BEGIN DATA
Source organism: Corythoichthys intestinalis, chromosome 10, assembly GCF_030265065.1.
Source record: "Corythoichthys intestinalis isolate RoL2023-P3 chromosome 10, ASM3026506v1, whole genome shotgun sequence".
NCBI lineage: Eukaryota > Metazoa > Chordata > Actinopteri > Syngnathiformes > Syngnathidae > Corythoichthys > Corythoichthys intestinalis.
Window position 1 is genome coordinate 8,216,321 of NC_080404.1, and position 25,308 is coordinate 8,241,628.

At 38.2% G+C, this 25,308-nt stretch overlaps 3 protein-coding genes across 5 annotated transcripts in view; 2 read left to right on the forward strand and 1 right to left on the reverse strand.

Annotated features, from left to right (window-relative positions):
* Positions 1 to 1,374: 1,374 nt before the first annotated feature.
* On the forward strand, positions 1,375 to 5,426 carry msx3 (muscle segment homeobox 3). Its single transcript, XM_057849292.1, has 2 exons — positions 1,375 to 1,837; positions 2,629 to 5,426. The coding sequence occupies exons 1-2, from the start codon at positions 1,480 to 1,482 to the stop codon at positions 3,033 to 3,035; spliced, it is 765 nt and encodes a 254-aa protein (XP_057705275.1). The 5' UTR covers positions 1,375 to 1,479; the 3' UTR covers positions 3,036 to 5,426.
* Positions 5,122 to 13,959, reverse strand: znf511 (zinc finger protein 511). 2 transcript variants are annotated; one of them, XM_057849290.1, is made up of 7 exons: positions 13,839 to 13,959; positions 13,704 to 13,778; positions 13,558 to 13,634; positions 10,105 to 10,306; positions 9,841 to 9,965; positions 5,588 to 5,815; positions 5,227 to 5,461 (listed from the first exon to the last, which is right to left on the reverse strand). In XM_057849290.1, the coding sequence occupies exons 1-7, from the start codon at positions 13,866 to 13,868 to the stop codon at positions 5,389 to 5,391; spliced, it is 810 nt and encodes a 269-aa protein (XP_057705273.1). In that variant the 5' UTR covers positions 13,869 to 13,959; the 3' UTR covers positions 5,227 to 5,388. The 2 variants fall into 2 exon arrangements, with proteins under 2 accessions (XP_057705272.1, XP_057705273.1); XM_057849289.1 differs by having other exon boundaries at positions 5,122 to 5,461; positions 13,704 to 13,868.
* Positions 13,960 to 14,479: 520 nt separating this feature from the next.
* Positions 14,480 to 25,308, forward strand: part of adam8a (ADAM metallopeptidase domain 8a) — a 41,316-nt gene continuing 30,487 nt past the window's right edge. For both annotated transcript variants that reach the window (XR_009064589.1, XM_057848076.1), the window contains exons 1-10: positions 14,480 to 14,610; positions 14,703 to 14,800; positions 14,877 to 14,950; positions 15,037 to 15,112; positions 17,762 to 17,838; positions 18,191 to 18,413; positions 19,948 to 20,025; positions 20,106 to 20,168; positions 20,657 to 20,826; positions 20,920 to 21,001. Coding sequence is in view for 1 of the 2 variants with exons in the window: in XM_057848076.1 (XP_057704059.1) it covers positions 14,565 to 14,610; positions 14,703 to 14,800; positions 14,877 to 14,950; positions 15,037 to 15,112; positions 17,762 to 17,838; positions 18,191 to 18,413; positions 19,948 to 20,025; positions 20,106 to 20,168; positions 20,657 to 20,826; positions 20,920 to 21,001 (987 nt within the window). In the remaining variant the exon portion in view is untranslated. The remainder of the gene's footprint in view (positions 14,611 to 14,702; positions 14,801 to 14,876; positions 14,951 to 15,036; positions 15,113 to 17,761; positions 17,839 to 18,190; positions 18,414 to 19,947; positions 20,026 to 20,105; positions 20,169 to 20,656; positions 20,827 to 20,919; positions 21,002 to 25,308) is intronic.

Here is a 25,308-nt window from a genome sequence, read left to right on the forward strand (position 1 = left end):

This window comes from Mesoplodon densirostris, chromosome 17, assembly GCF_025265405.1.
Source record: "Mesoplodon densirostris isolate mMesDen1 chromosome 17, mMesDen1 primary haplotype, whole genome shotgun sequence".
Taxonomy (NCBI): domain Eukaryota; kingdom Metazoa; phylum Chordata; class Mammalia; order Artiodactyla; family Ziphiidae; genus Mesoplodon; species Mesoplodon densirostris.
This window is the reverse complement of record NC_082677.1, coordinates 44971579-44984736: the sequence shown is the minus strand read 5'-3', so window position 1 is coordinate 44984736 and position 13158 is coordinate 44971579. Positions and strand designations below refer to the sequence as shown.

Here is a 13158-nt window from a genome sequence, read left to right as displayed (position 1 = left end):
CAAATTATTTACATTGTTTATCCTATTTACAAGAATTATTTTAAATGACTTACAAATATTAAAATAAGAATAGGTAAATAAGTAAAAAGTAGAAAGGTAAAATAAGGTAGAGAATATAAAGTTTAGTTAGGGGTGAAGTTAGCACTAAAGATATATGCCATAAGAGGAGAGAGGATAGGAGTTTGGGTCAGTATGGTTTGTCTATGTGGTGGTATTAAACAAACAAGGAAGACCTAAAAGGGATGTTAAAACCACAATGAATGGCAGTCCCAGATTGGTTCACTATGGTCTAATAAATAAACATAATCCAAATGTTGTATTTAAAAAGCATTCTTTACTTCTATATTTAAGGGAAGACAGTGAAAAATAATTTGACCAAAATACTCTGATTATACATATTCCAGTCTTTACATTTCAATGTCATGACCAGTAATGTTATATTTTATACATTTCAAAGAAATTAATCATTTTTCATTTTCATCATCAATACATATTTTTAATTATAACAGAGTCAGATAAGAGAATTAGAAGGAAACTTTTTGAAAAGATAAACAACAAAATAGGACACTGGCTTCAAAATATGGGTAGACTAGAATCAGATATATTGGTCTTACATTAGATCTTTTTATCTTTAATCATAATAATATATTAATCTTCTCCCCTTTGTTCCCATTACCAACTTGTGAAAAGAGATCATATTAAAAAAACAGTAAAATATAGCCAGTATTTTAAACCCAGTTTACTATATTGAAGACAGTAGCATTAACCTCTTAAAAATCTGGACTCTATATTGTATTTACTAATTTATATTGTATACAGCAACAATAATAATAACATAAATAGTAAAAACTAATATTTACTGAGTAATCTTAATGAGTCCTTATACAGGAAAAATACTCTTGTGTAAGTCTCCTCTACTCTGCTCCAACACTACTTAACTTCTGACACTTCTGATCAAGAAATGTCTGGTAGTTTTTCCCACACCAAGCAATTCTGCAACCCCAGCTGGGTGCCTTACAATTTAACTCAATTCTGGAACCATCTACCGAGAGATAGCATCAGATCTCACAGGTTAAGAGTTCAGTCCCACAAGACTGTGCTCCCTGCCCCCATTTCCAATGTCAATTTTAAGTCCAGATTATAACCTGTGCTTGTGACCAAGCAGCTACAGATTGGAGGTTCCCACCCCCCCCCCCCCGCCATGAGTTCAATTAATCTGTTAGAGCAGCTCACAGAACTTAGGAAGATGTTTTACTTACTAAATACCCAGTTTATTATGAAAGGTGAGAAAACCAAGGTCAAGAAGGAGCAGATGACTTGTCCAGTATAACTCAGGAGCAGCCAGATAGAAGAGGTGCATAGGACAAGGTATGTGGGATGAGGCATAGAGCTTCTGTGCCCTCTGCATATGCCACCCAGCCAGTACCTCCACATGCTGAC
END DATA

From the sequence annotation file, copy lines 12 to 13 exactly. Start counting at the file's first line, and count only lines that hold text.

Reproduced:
Here is a 25,308-nt window from a genome sequence, read left to right on the forward strand (position 1 = left end):

This window comes from Mesoplodon densirostris, chromosome 17, assembly GCF_025265405.1.